Wage Underpayment Targeted

Should the Federal Government Criminalise Wage Theft?

There is pressure on the Federal Government to outlaw wage theft as an anti-competitive practice following a Senate inquiry on unlawful unemployment. A majority report by the Economics References Committee released last week by Labor, Greens and Independent Senators made 19 recommendations to stop the unlawful underpayment of employees (the Report). Critically, the Report prioritised amendments to the Fair Work Act which would criminalise wage theft. Such a move was abandoned last year by the Morrison Government due to opposition in the Senate.

The report follows a series of high-profile underpayment cases which point to the inadequacy of the current legislative and regulatory framework. This inadequacy is further highlighted by PwC’s estimation that 13 per cent of Australia’s total workforce were affected by underpayment in 2020, with certain industries such as hospitality being harder hit. “Non-compliance with Australia’s minimum employment laws has become pervasive, as well as ‘endemic’ in certain sectors, and [this] highlights the need for government action,” the report said.

One of the key reasons for recommending to outlaw wage theft is to repair fair competition among companies. Research fellow at the Melbourne’s Centre for Employment and Labour Relations Law, Iain Campbell, pointed out the anti-competitive nature of wage theft as it gives business models centred on underpayment an unfair financial advantage. This is to the detriment of other competing businesses who are reluctant to underpay their employees. Otherwise, more and more companies may turn to underpayment to stay competitive, as highlighted by the National Foundation for Australian Women who stated that when “wage theft gets hold as an industry model, competition means that it forces down wages across the board, so that wage undercutting becomes widespread and normalised“.

This call for the criminalisation of wage theft comes in the wake of several high value cases in the area such as the recent $98 million class action lawsuit awarded against 7-Eleven.

7-Eleven’s $98 Settlement for Misleading Franchisees

What Happened?

Following accusations of misleading franchisees over wage costs, convenience store franchise 7-Eleven has settled a class action for $98 million approved by the Federal Court. The class action was launched by franchisees of the chain in 2018 who alleged that 7-Eleven misled prospective franchisees about labour costs. This resulted in many franchisees only being able to turn a profit if they underpaid staff, contributing in part to a widespread underpayment of staff across the organisation.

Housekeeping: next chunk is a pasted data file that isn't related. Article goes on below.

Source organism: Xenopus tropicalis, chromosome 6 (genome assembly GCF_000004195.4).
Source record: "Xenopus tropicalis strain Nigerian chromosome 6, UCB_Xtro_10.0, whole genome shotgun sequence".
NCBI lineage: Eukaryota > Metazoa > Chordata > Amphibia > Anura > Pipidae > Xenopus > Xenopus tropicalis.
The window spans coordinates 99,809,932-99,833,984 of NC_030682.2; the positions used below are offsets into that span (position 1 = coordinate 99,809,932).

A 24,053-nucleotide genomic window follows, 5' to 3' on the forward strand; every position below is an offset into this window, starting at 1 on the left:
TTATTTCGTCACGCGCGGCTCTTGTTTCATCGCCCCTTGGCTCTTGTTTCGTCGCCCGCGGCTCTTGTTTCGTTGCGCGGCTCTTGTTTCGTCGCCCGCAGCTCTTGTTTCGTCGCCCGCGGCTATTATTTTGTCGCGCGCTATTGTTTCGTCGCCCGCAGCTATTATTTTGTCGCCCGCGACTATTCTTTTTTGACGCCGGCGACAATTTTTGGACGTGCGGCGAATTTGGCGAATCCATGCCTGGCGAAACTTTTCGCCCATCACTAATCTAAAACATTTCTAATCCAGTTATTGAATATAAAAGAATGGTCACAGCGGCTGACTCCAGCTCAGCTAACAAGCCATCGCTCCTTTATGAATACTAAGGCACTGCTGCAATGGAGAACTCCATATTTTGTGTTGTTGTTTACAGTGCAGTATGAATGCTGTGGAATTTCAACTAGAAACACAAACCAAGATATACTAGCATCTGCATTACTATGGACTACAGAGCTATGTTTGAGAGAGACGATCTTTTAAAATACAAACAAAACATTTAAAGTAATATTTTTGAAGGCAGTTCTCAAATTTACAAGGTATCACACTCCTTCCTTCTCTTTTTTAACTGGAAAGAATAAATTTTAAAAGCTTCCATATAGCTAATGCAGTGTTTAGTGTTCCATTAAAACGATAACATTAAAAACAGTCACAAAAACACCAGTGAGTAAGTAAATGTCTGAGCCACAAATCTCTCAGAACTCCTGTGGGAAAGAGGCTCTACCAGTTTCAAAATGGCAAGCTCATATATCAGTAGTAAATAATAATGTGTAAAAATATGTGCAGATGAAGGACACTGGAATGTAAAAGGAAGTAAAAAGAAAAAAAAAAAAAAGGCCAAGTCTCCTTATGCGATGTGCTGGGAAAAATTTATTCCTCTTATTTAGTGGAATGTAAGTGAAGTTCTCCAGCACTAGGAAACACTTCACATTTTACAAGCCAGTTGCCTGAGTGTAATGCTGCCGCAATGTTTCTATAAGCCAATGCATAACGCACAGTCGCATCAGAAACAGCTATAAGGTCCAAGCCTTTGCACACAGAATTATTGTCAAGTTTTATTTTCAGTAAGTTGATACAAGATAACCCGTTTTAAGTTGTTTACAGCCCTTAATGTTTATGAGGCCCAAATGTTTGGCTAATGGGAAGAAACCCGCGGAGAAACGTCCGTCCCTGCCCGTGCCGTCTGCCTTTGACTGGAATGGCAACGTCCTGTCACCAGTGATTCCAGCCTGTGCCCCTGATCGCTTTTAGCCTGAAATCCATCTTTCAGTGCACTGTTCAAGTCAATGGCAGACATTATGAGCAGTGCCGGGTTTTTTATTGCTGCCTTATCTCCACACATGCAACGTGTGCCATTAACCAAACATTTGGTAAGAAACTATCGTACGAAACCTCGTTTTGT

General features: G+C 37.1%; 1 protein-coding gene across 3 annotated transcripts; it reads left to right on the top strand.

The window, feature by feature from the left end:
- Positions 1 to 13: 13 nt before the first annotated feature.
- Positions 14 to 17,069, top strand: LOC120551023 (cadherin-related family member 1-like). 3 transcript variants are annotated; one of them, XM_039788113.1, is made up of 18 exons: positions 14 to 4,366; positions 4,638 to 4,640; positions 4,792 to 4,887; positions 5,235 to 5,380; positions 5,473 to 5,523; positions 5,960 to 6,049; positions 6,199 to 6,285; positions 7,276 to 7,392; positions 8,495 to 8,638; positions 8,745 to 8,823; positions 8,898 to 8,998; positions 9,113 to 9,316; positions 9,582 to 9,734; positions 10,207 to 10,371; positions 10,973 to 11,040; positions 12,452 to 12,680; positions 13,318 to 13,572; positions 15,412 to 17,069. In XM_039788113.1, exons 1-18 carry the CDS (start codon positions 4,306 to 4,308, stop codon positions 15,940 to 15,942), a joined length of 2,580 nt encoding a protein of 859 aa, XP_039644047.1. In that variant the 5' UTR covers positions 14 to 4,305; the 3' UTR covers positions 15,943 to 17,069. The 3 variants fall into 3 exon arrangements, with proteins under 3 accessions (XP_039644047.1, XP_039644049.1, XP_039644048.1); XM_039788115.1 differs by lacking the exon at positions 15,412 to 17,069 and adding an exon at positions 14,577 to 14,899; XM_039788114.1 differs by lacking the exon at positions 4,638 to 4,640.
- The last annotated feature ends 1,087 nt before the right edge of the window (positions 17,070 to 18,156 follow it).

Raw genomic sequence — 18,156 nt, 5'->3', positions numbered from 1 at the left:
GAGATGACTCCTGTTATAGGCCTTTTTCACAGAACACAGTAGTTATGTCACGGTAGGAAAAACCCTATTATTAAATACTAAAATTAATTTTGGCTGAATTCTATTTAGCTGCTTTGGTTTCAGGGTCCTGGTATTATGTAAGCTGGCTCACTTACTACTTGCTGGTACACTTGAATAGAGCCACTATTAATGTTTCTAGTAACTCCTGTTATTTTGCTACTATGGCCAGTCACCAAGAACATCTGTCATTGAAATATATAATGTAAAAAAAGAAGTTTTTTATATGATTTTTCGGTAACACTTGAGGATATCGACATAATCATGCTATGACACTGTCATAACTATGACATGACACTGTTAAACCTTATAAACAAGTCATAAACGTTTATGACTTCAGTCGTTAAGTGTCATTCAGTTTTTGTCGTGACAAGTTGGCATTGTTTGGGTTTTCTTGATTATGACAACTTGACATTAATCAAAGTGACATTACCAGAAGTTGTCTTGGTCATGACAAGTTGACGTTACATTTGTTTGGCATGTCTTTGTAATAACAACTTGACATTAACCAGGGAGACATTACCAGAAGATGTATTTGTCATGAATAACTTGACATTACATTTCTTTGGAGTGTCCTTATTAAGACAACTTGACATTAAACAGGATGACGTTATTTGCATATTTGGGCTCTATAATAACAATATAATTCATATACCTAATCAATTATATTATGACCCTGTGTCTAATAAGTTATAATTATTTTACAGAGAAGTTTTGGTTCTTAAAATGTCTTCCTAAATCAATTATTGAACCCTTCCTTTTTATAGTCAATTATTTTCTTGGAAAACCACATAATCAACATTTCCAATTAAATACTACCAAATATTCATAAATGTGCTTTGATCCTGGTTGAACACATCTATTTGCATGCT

7-Eleven has claimed that this settlement was reached without admission of fault and was inclusive of legal costs. The Court is yet to determine the distribution of the settlement amount, including the portion that will be allocated to legal fees and the litigation funder’s commission.


7-Eleven were first hit with wage theft allegations in 2015 when a media investigation found that workers were in many cases only making half the award rate and as little as $10 per hour. Multiple underpayment schemes were uncovered, most of which targeted foreign and vulnerable workers. For example, overseas students only legally permitted to work 20 hours per week were forced to work 40 hours per week while only being paid for 20. In 2018, one franchise was even found to be forcing some employees to repay part of their wages in cash back to the franchisee.

Such underpayment schemes can be attributed to 7-Eleven providing inaccurate information about businesses costs when selling franchises. Franchisees of the company have claimed that this deception is what has forced them to underpay staff to make ends meet. Stewart Levitt, the solicitor who ran the class action stated that the case ‘essentially encapsulated claims by franchisees that they’d been sold a lemon.’

What now?

It’s unclear how much of the settlement money will go directly to the claimants, however, it’s predicted it will be about $55-60 million. Furthermore, 7-Eleven will continue to improve structural and technological systems as they have done over the past few years since the wage theft allegations to ensure their employees are being paid fairly. If you have any further questions about the increasing scrutiny on wage theft in Australia, please do not hesitate to contact Nick Stevens, Daphne Klianis or Josh Hoggett.

This matter emphasises the importance of businesses observing all their employment law obligations, which is why our firm is now offering a Modern Award Audit Package. This package has been developed to provide employers with ‘peace of mind’ by reviewing your Company’s compliance with relevant Modern Awards and underlying employment law legislation and regulations. For more information on the Modern Award package please see our website


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